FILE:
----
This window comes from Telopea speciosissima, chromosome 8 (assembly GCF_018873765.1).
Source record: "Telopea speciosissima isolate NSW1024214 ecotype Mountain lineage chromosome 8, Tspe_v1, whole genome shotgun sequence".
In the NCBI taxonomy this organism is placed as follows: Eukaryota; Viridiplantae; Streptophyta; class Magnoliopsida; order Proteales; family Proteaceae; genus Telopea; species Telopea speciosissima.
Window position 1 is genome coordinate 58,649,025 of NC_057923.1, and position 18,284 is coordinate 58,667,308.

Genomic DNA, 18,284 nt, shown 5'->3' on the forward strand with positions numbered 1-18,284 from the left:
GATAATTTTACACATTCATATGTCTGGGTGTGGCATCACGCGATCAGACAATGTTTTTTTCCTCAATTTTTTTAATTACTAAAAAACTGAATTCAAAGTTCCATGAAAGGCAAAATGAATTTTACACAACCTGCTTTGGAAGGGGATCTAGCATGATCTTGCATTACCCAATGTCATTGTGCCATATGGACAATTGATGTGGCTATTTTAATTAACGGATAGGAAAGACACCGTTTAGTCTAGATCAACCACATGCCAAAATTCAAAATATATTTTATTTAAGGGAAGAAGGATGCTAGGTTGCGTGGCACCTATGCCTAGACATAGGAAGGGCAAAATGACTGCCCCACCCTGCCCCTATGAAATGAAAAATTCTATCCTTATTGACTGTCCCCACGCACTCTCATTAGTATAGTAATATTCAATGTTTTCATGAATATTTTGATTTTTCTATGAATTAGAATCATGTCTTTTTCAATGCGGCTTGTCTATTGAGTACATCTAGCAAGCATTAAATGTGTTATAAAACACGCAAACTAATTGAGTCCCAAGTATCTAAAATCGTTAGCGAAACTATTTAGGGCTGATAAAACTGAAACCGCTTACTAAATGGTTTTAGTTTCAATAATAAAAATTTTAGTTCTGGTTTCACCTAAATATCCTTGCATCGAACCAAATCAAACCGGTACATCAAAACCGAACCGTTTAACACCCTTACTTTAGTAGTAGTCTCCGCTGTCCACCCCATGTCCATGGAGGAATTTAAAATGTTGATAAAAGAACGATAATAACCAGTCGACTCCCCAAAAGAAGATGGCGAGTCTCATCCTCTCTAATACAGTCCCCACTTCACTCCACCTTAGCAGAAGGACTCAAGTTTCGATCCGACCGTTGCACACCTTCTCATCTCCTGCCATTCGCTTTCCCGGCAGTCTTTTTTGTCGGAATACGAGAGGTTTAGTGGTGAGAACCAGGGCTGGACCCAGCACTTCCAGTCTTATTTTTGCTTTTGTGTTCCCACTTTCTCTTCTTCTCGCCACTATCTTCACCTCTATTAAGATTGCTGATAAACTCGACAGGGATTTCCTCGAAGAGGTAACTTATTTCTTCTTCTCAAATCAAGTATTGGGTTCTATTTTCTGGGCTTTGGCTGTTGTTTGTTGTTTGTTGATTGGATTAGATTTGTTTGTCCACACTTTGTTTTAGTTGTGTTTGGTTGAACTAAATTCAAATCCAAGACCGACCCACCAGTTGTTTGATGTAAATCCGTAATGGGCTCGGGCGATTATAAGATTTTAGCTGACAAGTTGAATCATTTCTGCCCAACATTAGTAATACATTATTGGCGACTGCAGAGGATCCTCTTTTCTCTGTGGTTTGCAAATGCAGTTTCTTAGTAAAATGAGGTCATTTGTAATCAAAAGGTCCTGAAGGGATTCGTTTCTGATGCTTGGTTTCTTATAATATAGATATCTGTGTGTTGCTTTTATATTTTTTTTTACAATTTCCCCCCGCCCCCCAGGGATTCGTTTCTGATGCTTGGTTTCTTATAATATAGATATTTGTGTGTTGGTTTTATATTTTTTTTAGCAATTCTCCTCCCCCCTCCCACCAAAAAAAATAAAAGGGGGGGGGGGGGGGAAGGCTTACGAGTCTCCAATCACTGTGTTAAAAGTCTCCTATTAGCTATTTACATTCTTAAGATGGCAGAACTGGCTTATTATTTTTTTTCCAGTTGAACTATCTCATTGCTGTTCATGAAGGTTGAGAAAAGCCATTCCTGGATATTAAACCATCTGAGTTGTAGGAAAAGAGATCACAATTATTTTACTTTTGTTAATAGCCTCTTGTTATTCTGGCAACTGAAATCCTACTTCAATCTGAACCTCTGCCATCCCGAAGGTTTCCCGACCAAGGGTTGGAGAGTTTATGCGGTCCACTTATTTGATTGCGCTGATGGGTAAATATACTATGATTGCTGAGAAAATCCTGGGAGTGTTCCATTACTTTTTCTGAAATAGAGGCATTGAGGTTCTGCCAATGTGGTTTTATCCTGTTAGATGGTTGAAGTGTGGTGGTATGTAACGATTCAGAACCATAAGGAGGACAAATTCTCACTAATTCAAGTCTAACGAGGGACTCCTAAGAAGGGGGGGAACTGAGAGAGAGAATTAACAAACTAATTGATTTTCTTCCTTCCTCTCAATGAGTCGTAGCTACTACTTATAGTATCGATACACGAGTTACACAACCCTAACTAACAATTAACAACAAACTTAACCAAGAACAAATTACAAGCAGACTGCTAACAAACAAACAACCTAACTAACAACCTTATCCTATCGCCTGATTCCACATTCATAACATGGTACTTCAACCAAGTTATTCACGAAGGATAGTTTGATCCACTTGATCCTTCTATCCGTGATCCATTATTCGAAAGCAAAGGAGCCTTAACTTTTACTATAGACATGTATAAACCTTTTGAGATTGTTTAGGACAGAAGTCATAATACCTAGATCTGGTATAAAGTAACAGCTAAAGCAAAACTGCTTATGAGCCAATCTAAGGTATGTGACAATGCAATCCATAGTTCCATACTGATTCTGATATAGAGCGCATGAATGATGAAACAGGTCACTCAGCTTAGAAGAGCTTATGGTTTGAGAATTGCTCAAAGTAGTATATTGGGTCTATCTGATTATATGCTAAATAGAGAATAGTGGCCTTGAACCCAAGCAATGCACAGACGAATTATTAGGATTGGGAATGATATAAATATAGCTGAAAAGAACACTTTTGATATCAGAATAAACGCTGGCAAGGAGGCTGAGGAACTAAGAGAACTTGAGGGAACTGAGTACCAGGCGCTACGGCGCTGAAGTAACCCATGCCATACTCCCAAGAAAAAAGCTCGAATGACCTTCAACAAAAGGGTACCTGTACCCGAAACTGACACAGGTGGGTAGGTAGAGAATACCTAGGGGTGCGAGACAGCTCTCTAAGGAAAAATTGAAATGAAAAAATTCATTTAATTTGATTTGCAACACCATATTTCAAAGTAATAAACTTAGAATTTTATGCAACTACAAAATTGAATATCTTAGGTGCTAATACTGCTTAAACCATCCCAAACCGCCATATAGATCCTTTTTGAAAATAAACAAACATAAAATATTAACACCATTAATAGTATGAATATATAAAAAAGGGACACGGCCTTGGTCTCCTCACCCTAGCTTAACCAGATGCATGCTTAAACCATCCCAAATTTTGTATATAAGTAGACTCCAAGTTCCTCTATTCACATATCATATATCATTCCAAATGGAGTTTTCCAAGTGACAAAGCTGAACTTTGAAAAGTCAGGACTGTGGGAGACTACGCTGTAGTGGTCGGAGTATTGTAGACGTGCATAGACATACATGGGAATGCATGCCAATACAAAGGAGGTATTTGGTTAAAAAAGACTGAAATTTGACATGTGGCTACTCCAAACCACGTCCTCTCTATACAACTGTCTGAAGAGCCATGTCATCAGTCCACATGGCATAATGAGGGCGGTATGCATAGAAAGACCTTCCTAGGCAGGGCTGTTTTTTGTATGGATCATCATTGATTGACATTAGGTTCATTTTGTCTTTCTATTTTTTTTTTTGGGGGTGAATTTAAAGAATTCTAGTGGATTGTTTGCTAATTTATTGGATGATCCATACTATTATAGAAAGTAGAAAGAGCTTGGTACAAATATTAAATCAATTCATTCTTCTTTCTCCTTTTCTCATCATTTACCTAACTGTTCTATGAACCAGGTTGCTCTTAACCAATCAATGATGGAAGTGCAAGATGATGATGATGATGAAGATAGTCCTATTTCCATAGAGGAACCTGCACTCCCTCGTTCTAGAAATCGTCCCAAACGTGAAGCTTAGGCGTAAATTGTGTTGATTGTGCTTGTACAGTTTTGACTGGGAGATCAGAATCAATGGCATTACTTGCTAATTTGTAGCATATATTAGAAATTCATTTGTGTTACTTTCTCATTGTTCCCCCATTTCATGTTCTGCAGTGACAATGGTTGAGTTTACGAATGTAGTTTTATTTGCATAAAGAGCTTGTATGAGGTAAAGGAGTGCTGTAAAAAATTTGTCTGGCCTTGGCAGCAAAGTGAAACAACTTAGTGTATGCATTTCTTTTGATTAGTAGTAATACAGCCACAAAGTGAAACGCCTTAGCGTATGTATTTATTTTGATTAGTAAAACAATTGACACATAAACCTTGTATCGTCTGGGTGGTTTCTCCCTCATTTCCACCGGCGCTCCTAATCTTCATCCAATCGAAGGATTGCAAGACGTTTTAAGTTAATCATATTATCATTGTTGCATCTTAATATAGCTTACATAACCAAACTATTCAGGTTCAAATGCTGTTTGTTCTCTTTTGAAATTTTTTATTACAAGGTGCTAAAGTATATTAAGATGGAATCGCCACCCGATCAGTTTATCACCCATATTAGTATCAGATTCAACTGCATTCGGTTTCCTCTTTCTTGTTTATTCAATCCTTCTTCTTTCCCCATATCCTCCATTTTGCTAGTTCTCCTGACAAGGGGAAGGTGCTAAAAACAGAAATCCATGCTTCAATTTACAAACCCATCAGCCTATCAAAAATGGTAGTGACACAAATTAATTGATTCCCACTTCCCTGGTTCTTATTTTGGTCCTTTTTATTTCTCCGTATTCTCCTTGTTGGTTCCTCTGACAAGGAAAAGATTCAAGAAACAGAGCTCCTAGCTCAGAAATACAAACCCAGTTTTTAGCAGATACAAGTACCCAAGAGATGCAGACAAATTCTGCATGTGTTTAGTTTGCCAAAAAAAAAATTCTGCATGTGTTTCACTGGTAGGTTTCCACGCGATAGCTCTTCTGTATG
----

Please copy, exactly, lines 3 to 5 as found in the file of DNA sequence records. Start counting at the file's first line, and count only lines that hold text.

In the NCBI taxonomy this organism is placed as follows: Eukaryota; Viridiplantae; Streptophyta; class Magnoliopsida; order Proteales; family Proteaceae; genus Telopea; species Telopea speciosissima.
Window position 1 is genome coordinate 58,649,025 of NC_057923.1, and position 18,284 is coordinate 58,667,308.

Genomic DNA, 18,284 nt, shown 5'->3' on the forward strand with positions numbered 1-18,284 from the left: